Here’s the Verdi Requiem records I’ll consider as favorites (music and soundwise) right now (in falling order) with Reiners 1960 recording as no 1 (my taste):
here’s my collection.
i like the reiner very much; my favorite is probably Robert Shaw’s on Telarc. the recorded sound is very good, and the chorus and solo singing is fantastic. shaw worked for Toscanini, but doesn’t have a particularly individualistic view of the work- he let’s the music speak for itself. a good thing IMO.
there’s a Karajan video shot live in an empty La Scala, with Price, Pavarotti, and Ghiaurov all in stupendous voice. i’ve not seen a digital, music only, release however, and the sound is a bit odd.
Huge fan of the Solti / Chicago recording with Leontyne Price, Janet Baker, Luchetti, and Van Dam. Or any Requiem with Ms. Price, really, including the Reiner mentioned above, also featuring the incomparable Björling.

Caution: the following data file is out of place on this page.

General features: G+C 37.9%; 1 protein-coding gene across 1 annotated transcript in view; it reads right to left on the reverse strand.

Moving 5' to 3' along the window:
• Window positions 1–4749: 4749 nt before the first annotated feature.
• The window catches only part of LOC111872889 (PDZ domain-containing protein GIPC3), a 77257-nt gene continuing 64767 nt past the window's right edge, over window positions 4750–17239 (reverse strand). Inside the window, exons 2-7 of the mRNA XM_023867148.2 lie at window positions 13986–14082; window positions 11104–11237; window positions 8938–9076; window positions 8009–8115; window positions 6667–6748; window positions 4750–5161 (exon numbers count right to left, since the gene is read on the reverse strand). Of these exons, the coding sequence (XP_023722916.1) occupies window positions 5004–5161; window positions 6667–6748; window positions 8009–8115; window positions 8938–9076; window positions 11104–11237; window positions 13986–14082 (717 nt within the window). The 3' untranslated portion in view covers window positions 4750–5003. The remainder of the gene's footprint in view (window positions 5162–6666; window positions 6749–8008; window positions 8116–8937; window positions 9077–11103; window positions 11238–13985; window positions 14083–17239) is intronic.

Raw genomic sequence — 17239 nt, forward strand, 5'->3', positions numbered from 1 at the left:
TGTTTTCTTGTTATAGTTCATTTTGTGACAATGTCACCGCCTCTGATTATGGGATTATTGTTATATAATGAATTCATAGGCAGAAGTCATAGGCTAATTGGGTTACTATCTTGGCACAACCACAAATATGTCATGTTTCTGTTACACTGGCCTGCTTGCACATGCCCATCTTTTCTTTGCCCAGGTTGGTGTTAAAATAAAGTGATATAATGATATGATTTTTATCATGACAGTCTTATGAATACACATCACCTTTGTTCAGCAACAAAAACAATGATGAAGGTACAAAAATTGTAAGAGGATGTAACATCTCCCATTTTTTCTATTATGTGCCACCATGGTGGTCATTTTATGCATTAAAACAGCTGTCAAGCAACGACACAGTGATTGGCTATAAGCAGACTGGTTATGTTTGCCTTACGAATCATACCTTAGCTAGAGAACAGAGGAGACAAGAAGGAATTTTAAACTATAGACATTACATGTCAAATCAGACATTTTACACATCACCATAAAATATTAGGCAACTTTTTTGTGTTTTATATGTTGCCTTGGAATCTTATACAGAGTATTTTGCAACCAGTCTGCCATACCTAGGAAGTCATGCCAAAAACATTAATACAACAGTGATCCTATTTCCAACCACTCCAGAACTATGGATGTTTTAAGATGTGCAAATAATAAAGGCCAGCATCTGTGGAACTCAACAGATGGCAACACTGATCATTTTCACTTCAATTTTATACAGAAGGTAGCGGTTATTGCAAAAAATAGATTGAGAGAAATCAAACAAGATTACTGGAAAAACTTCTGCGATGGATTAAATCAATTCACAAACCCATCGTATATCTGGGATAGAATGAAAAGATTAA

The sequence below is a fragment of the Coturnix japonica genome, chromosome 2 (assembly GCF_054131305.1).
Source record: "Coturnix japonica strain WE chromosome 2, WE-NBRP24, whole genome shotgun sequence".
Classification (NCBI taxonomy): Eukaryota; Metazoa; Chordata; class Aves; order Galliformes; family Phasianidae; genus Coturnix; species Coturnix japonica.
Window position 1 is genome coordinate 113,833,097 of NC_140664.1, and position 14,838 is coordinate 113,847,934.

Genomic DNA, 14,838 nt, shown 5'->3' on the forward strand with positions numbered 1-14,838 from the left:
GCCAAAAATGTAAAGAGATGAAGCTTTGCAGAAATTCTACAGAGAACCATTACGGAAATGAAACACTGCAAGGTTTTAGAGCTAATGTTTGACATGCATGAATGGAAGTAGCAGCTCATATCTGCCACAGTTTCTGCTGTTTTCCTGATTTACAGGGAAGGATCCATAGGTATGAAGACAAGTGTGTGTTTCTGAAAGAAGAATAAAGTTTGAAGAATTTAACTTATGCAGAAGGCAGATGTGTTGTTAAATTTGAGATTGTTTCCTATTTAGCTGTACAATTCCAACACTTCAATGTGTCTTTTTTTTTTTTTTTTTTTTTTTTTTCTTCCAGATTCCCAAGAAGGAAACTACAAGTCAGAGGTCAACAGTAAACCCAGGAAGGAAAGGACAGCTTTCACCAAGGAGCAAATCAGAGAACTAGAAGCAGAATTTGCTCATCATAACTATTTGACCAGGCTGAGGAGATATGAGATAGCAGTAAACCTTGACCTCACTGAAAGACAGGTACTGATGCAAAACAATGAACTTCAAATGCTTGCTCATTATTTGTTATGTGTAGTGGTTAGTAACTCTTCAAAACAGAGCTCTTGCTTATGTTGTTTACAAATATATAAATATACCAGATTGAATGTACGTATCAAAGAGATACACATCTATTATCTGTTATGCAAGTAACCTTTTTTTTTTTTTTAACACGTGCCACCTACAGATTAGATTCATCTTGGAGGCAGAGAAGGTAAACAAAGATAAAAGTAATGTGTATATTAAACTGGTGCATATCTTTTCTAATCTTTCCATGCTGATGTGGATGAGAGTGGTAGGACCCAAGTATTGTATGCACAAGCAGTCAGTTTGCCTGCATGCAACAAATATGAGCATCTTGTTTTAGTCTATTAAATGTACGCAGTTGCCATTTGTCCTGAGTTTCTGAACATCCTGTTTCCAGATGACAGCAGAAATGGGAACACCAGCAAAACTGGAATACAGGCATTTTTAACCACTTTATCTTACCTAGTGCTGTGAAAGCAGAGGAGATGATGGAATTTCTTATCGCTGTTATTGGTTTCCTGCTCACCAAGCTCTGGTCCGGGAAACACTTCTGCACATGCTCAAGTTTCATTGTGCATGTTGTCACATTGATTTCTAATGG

There’s also the Solti / Vienna recording with Sutherland, Horne, Pavarotti, and Talvela for some pretty solo singing.
For a more modern choice, Muti / Chicago or Dudamel / LA Philharmonic are also barn-burners, but the soloists aren’t as good.
the first Muti recording, which features Scotto and Luchetti is quite good.
I remember it got a 10 in the classical magazine Luister (in the Netherlands)
I really like Claudio Abbado. In 2000 he was diagnosed with stomach cancer. His return to the international stage resulted in a visibly ill man conducting a stupendous Requiem with the Berlin Philharmonic in 2001.
He is digging deep. Much of the quieter passages are absolutely beautiful. I don’t know but in the climaxes this by all accounts gentle man seems to be raging against his fate. Some find it a little uncontrolled and how you get on with the 2001 will be very system dependent. I’m not much good with DSP. I often wonder if there are settings that could compress the dynamics a little.
He was also principle conductor at La Scala since a young man in the late 1960’s. He “gets” Verdi. On balance I prefer the much more controlled 1980 with La Scala, Domingo and Ricciarelli, although it does not quite plumb the emotional depths of the 2001.